“There’s strong recognition by our leadership that we need to evolve and change,” said Taylor Shinn, a Baker Hughes executive overseeing the center.
Accenture, a global consulting firm, opened its Houston Innovation Lab in February 2017 to develop software and technology for its energy clients. Successful tech labs are those that create an environment in which people from different backgrounds can put their heads together and develop ideas that change the way a company or the industry does business, said Brian Richards, the Accenture lab’s managing director.
“It’s not easy to take a data scientist, a designer and someone who’s been on a rig for 30 years and put them in a room together to create the next Google Maps,” said Richards. “But when you do it successfully, it can be extremely valuable.”
Workforce development experts are keeping a close eye on the oil and natural gas industry’s digital transformation. An estimated 234,000 people across Texas worked in the oil and natural gas industryin October, down about 240,000 a year earlier, according to the Texas Workforce Commission.
Statistics for the tech side of the industry are somewhat hazy because new jobs titles are being invented faster than government officials can classify them. The Computing Technology Industry Association, one of the IT industry’s top trade associations, estimates that Greater Houston has nearly 228,000 tech workers, but that figure includes job titles ranging from software developers and aerospace engineers to security system installers and cable television repair technicians.
The Greater Houston Partnership, a regional business advocacy group, estimates that two-thirds of tech jobs in region are in industries such as energy, medicine or aerospace.
“Demand is super high for tech workers,” said Josh Pherigo, the partnership’s research manager. “All the oil and gas companies are digitizing. They’re changing their business models. They all want to know how they can use data to enhance their bottom line.”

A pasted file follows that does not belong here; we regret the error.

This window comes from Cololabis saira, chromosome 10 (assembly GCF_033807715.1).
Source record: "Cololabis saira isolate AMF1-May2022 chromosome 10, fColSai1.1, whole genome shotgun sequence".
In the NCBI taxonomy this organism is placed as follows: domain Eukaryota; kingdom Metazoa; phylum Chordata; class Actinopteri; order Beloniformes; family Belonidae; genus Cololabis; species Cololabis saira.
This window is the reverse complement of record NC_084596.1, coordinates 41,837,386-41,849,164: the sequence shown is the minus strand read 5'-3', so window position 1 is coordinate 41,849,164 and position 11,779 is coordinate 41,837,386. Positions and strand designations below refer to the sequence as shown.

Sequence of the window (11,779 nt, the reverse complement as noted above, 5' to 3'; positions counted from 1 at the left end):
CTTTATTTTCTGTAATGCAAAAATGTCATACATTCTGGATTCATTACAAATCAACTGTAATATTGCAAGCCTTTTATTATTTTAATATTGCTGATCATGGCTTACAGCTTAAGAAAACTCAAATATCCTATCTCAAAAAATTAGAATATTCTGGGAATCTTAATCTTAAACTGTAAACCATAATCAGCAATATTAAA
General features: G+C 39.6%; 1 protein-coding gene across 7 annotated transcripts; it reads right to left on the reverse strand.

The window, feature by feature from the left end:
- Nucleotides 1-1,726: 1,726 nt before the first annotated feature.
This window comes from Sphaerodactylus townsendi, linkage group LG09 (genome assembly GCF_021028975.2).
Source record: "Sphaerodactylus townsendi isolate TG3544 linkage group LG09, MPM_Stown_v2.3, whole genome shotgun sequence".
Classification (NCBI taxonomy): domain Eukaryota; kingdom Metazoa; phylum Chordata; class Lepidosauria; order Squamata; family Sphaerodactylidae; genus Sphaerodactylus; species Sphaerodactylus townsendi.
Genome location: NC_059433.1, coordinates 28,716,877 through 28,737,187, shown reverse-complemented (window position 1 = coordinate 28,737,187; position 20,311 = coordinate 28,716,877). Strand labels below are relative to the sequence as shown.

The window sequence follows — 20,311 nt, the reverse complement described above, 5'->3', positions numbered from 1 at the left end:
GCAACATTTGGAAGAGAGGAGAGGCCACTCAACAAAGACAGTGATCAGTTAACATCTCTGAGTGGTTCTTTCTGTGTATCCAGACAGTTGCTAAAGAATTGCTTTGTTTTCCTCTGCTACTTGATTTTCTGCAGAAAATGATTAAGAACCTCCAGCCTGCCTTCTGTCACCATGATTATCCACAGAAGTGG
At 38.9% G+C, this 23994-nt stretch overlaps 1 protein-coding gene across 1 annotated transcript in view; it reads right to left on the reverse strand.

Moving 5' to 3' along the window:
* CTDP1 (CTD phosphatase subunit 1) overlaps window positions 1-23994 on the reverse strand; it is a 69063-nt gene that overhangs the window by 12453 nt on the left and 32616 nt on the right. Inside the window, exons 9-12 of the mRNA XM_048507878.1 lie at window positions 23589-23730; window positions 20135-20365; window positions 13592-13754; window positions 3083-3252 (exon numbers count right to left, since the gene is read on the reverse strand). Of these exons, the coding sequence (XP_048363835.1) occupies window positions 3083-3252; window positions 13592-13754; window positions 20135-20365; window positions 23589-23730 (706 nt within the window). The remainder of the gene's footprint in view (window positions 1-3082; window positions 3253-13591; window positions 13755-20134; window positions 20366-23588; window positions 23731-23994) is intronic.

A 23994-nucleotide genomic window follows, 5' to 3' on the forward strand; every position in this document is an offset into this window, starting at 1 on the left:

Competition For Talent
The oil and natural gas industry’s digital transformation is taking place amid increased competition for top tech talent. At Enbridge, the company is drafting people from departments such engineering, pipeline integrity, customer service and even human resources and giving them tech training.
Patrick Lamasney left a mid-level management job with the travel site Expedia and moved from Seattle to become the senior scrum master at Enbridge’s Houston tech lab in August. Borrowing a term for rugby players packed closely together, Lamasney leads morning meetings known as “scrums” where lab workers huddle to talk about what they are working and offer each other advice on how to solve problems.
“The opportunity to get in on the ground floor of something like this is a very rare opportunity in software development,” Lamasney said. “Usually, you get added to a project that already exists. There are very few greenfield software development projects going on, regardless of where you’re at. This is a tremendous opportunity.”
Companies such as Chevron and Shell, meanwhile, have invested millions of dollars into local workforce development and education programs to cultivate homegrown talent. They also are underwriting co-working spaces and startup incubators such as The Cannon near the energy corridor in the city’s westside and Station Houston downtown.
Station Houston CEO Gaby Rowe was tapped last month to oversee the transformation of an old Sears building just south of downtown into a nearly 300,000-square foot tech hub named The Ion. The renovated building will house multiple co-working spaces, incubators and workforce development programs under a single roof. Despite being overshadowed by Austin, she said, Houston is emerging as tech center focused on business applications and solving big, complicated problems.
“This is not the city where you come to invent a new dating app,” Rowe said. “There’s plenty of other places you can go work on that. We do big stuff. We cure cancer. We develop the artificial heart. We put men on the moon.”